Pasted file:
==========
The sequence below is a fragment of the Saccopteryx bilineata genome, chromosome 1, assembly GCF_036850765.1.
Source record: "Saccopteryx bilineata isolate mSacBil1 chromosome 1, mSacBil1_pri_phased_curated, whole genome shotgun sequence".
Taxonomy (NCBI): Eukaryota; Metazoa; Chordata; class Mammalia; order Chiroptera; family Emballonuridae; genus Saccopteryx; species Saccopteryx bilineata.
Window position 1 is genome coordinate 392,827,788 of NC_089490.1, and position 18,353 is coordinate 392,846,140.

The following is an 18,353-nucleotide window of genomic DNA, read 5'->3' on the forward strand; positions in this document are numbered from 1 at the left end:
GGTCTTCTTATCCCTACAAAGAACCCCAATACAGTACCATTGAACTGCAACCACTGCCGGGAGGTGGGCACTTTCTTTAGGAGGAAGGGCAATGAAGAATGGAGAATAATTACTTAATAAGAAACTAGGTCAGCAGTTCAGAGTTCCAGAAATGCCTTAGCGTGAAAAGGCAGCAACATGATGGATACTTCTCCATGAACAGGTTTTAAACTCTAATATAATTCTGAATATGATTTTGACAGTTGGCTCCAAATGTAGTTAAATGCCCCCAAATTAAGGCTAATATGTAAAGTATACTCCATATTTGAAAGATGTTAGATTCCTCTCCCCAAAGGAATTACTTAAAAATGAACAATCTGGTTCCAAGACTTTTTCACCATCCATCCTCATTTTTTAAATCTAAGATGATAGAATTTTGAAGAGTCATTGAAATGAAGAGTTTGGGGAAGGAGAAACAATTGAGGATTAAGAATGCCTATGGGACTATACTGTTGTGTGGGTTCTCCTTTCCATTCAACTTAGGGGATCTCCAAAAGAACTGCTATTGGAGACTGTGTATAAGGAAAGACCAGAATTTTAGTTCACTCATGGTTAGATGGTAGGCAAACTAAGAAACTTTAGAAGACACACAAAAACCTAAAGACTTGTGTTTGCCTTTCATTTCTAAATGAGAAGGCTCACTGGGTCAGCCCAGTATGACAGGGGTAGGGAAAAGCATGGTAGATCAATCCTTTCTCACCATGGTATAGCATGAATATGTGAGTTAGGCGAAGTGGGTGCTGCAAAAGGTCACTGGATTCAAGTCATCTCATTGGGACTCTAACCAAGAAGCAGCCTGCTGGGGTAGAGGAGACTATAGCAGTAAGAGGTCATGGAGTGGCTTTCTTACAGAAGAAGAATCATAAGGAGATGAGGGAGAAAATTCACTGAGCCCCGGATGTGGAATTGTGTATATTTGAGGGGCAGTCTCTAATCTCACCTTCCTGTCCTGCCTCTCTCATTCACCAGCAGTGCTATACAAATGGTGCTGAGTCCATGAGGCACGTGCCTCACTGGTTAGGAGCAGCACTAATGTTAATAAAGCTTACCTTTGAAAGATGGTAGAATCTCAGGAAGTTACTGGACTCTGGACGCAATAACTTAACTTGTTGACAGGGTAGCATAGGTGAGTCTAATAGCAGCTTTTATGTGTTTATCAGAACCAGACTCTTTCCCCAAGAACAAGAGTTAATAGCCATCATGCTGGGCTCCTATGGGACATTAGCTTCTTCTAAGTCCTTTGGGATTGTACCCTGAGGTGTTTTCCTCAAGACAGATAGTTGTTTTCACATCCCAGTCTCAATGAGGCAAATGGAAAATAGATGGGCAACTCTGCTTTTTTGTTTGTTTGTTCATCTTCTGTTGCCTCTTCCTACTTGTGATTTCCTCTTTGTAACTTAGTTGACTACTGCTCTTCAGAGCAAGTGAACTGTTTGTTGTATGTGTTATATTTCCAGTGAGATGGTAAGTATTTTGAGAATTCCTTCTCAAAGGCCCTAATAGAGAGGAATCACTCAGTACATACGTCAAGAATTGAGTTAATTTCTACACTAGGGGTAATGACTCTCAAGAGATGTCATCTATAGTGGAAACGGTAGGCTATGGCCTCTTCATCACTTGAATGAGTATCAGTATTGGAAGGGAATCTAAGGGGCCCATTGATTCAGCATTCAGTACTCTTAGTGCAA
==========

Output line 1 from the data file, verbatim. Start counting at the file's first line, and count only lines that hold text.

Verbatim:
The sequence below is a fragment of the Saccopteryx bilineata genome, chromosome 1, assembly GCF_036850765.1.